However, unfortunately, the layers agreed far more than I thought they would, with Relegate and Third Wind priced up at 7/1 and 10/1 respectively, though the latter is currently a couple of points bigger on the Exchange.
Third Wind finished a short-head in front of Relegate when fourth in the Pertemps in March, and they meet on the same terms here after promising reappearance runs.
The Cheltenham form is just so strong with the first three home – Sire Du Berlais, The Storyteller and Tour Est Permis – all excelling this season.
Third Wind, as he tends to do, travelled powerfully into his race at Newbury on his comeback, before finding less than expected, and I now just wonder whether he finds 3m in very testing ground just that little bit beyond him.
I suppose you could also level that comment at the 2018 Cheltenham Bumper winner Relegate too, but he did shape like a horse being teed up for a handicap prize such as this when fourth in the Grade 2 Lismullen Hurdle over 2m4f last time and surely a mark of 137 under-estimates his raw ability.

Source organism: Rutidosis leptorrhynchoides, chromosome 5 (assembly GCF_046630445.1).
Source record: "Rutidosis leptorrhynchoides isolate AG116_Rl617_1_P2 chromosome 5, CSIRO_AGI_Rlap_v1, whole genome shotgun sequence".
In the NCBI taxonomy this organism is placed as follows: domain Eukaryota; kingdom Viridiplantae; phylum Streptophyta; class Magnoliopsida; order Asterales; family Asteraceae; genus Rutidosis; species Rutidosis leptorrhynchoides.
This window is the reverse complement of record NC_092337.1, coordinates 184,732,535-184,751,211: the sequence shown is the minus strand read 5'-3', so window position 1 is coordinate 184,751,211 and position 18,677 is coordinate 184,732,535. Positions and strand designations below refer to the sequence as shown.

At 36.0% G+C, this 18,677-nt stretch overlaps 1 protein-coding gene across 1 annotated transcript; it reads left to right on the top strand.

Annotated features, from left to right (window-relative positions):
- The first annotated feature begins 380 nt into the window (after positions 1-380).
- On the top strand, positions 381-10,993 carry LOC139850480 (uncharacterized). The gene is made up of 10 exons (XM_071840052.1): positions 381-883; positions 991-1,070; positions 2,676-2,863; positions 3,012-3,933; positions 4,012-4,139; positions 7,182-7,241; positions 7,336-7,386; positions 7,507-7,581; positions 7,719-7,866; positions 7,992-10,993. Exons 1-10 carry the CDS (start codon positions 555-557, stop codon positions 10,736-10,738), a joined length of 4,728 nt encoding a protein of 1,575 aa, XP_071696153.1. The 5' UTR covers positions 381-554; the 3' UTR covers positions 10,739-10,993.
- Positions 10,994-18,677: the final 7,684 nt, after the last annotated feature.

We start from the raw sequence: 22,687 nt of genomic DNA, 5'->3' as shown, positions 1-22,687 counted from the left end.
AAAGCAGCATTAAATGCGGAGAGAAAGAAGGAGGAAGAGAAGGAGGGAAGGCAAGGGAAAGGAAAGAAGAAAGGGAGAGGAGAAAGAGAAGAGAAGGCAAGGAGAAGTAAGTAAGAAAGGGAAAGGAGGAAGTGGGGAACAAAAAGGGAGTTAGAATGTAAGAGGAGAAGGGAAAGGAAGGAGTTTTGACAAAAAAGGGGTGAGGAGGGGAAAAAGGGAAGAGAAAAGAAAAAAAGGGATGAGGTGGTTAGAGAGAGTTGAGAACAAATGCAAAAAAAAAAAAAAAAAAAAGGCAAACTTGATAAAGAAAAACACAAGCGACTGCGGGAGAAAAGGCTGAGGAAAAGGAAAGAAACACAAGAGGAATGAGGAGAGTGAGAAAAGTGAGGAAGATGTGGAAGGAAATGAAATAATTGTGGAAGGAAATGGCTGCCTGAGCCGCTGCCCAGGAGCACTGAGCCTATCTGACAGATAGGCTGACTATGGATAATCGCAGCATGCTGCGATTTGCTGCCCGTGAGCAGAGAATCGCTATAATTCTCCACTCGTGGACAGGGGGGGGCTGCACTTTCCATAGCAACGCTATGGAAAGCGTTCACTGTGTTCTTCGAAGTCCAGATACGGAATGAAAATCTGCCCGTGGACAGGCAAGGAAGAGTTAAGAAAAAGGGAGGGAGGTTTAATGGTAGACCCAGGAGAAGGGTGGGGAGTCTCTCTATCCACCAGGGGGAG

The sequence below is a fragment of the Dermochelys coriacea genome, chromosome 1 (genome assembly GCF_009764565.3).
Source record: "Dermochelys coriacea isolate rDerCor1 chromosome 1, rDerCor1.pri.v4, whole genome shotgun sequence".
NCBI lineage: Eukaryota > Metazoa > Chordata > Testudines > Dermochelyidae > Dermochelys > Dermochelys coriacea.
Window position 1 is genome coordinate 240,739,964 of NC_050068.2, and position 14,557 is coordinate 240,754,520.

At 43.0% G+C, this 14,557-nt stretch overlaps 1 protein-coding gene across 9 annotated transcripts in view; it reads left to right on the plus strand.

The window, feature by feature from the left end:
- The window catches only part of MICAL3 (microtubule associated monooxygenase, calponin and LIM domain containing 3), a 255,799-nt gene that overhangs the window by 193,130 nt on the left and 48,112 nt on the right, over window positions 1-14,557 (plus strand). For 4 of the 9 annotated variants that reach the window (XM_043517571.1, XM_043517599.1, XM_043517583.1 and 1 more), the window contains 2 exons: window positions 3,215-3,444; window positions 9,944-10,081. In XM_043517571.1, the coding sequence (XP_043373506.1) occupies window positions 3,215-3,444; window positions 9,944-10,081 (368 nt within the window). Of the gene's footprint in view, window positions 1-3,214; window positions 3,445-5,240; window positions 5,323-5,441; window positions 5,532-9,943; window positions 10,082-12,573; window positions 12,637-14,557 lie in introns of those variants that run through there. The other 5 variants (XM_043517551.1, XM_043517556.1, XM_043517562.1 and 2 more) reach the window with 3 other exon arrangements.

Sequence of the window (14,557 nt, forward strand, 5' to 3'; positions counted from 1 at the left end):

Keep an eye on Silva Eclipse’s plans
I will leave this race alone for now but if I knew Silva Eclipse was running here instead of Uttoxeter on Sunday then I would definitely chance him at 46.045/1 and bigger on the Exchange.
But that Uttoxeter option unfortunately looks a real possibility.
I would not get too worked up over his below-par run over 2m4f behind West To The Bridge and Mount Mews at Carlisle last time, as this horse needs 3m or deep ground, or a combination of both.
And he normally gets that when he comes here, and runs accordingly. His form figures at this track read a handsome 222312, and if you dig into his profile the better it gets for his chances this weekend. Just where he runs is the big issue, though.
This is his third start of the campaign and he ran in exactly the same opening two races last season before going to Uttoxeter and winning by six lengths, so he could easily side-step Haydock once again.